Nguyễn Kings' rewards and punishment methods revealed in online exhibition

January 16, 2023 - 09:24
An online 3D exhibition about Vietnamese kings' bonus and penalty incentives entitled Reward-Punishment: The Past But Not Old Stories has been open by the Hà Nội's National Archives Centre No 1.


Some of the royal documents of the Nguyễn dynasty are displayed at an online 3D exhibition entitled 'Reward-Punishment: The Past but not Old Stories

HÀ NỘI — An online 3D exhibition about Vietnamese kings' bonus and penalty incentives entitled Reward-Punishment: The Past but not Old Stories has open at the Hà Nội's National Archives Centre 1.

The organisers for the first time have introduced to the public 80 of the most featured official papers from royal documents of the Nguyễn dynasty during their reign from 1802 to 1945.

In addition, many vivid documents, photos and artefacts make the exhibition more interesting to visitors.

According to Trần Thị Mai Hương, director of the centre, each item has its own story or part of a specific event, which reflected the ideas, points of views and ways of working of the Vietnamese ancestors.

“The age of monarchy is away, but many of its rules still valid today and needed to be distilled and preserved in life," Hương said.

"They are the strictness in conducting reward-and-punishment regime; the use of talented people and people with meritorious services; humanistic thought when opening the door to live for people and give people opportunities to make atonement for sins; the points of view that respects national morality standards such as the loyalty and piety."

She added that researching the ancestors' work would also help people to find valuable lessons to apply in their lives. Organisers also hoped that the documents would be precious resource for researchers and anyone who were interested in this issue.

The most interesting part of the exhibition is how the Nguyễn kings delivered Tết (Lunar New Year festival) bonuses.

King Tự Đức in 1874 approved that his people were allowed to take their Tết holiday rest from the 28th day of the last lunar month to the eighth day of the first lunar month of the following year. In case of urgent work that could not be postponed, they could ask for permission before doing their work.

King Minh Mệnh's bonuses of gold and silver.  — Photo of Hà Nội's National Archives Centre 1

Under King Minh Mệnh's reign, he released a document in 1826 that specifically stated rewards for mandarins. 

It read: "The Lunar New Year is coming, I will celebrate Tết with you. On that day, there will have a party, and rewards of silver will be given to you based on your ranking. The princes and the princesses, will receive 20 taels of silver each; first-class civilian mandarins and military officers will get 12 taels each."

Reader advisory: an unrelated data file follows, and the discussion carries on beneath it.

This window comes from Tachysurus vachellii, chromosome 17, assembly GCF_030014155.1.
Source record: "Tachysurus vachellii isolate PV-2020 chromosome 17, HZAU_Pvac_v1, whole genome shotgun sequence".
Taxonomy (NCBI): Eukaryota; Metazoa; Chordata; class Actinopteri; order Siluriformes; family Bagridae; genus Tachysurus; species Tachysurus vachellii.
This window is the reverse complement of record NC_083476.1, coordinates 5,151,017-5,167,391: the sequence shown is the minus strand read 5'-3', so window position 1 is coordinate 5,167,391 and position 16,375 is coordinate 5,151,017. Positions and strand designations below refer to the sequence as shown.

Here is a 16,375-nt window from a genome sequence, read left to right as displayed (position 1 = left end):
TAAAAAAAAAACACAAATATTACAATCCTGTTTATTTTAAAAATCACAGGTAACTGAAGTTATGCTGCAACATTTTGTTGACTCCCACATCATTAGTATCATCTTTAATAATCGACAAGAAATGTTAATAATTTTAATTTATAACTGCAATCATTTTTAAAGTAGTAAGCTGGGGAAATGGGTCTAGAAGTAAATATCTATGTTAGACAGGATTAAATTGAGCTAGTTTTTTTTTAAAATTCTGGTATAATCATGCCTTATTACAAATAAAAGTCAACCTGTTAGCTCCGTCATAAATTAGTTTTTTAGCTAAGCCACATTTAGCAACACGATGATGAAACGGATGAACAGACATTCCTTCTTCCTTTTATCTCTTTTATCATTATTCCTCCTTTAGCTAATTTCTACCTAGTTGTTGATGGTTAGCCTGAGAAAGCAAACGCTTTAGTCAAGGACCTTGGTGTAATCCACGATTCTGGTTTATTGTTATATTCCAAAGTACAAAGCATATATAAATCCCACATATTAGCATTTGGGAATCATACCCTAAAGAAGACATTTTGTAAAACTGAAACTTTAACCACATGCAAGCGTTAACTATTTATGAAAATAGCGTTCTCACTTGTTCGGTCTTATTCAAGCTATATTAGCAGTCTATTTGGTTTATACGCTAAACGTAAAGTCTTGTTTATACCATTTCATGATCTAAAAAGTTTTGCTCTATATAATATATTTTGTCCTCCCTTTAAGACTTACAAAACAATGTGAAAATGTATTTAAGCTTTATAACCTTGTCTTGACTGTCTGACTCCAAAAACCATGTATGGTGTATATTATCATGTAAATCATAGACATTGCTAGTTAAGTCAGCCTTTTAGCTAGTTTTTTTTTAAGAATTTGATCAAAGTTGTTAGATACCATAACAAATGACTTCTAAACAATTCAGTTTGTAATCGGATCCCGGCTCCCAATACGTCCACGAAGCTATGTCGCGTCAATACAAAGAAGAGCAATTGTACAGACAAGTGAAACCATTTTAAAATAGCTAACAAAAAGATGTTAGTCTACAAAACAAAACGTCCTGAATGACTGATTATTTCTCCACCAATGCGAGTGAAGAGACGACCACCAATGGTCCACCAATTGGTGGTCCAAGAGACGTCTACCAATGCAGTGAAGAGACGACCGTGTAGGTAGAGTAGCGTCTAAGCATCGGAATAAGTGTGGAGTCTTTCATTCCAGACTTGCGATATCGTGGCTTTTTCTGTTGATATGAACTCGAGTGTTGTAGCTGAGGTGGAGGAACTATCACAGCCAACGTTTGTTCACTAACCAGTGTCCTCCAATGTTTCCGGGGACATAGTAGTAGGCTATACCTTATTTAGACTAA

The document also regulated bonuses for other people working in the palace including eunuchs and low-levelled military mandarins. All of them were allowed to attend the party.

The King also gave reward to the people nationwide. A document released in 1827 stated that people who were over 80 years old would receive a roll of cloth and a bag of rice; over 90 a roll of silk and two bags of rice, meanwhile 100-year-olds would be given two roll of silk, one roll of cloth and three bags of rice.

Sometimes, the kings also delivered gifts for individuals. It could be a very small one, a pear, which was given to the receiver under a solemn ceremony. 

The Lunar New Year was also an opportunity when the kings pardoned criminals.

A person is given stick punishment. — Photo of Hà Nội's National Archives Centre No 1

A document under King Duy Tân in 1909 stated: “On the occasion of the Lunar New Year, all kinds of prisoners will be considered to be released or get sentence reduced. Among them, prisoners of death sentence will be beat 100 times with sticks and exiled and kept in hard labour for nine years.

Also there were years that kings asked to stop Tết celebration and party organisation because of special reasons such as wars and epidemics.

At the exhibition, visitors can also find down kings' reasonable reward and punishment incentives given to both mandarins and normal people.

The exhibition is available at the and VNS